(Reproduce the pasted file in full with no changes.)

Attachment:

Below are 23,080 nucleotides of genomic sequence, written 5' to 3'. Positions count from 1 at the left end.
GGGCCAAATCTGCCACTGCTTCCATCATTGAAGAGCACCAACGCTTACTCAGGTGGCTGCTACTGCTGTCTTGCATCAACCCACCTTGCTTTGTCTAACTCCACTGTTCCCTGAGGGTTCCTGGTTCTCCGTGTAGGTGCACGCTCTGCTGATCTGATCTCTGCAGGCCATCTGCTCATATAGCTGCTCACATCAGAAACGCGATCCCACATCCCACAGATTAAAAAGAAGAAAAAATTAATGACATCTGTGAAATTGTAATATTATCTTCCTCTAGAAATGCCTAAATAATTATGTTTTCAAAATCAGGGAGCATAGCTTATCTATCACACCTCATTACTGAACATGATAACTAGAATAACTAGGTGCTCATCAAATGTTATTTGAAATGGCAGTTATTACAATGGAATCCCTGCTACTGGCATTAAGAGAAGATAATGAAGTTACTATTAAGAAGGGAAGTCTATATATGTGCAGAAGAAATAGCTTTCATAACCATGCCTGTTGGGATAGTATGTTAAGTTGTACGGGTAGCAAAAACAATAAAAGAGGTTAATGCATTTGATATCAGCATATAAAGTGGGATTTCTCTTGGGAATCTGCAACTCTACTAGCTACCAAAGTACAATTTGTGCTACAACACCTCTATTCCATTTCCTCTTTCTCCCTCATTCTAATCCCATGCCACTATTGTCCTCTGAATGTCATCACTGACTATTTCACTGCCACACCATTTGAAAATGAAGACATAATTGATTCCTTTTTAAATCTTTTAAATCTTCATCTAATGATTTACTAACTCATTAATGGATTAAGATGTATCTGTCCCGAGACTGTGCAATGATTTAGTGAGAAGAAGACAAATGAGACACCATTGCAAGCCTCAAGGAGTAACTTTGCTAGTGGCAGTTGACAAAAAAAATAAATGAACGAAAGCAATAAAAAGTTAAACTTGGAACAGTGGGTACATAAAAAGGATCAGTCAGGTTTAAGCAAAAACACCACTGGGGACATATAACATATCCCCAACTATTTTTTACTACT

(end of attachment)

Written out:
Below are 23,080 nucleotides of genomic sequence, written 5' to 3'. Positions count from 1 at the left end.
GGGCCAAATCTGCCACTGCTTCCATCATTGAAGAGCACCAACGCTTACTCAGGTGGCTGCTACTGCTGTCTTGCATCAACCCACCTTGCTTTGTCTAACTCCACTGTTCCCTGAGGGTTCCTGGTTCTCCGTGTAGGTGCACGCTCTGCTGATCTGATCTCTGCAGGCCATCTGCTCATATAGCTGCTCACATCAGAAACGCGATCCCACATCCCACAGATTAAAAAGAAGAAAAAATTAATGACATCTGTGAAATTGTAATATTATCTTCCTCTAGAAATGCCTAAATAATTATGTTTTCAAAATCAGGGAGCATAGCTTATCTATCACACCTCATTACTGAACATGATAACTAGAATAACTAGGTGCTCATCAAATGTTATTTGAAATGGCAGTTATTACAATGGAATCCCTGCTACTGGCATTAAGAGAAGATAATGAAGTTACTATTAAGAAGGGAAGTCTATATATGTGCAGAAGAAATAGCTTTCATAACCATGCCTGTTGGGATAGTATGTTAAGTTGTACGGGTAGCAAAAACAATAAAAGAGGTTAATGCATTTGATATCAGCATATAAAGTGGGATTTCTCTTGGGAATCTGCAACTCTACTAGCTACCAAAGTACAATTTGTGCTACAACACCTCTATTCCATTTCCTCTTTCTCCCTCATTCTAATCCCATGCCACTATTGTCCTCTGAATGTCATCACTGACTATTTCACTGCCACACCATTTGAAAATGAAGACATAATTGATTCCTTTTTAAATCTTTTAAATCTTCATCTAATGATTTACTAACTCATTAATGGATTAAGATGTATCTGTCCCGAGACTGTGCAATGATTTAGTGAGAAGAAGACAAATGAGACACCATTGCAAGCCTCAAGGAGTAACTTTGCTAGTGGCAGTTGACAAAAAAAATAAATGAACGAAAGCAATAAAAAGTTAAACTTGGAACAGTGGGTACATAAAAAGGATCAGTCAGGTTTAAGCAAAAACACCACTGGGGACATATAACATATCCCCAACTATTTTTTACTACT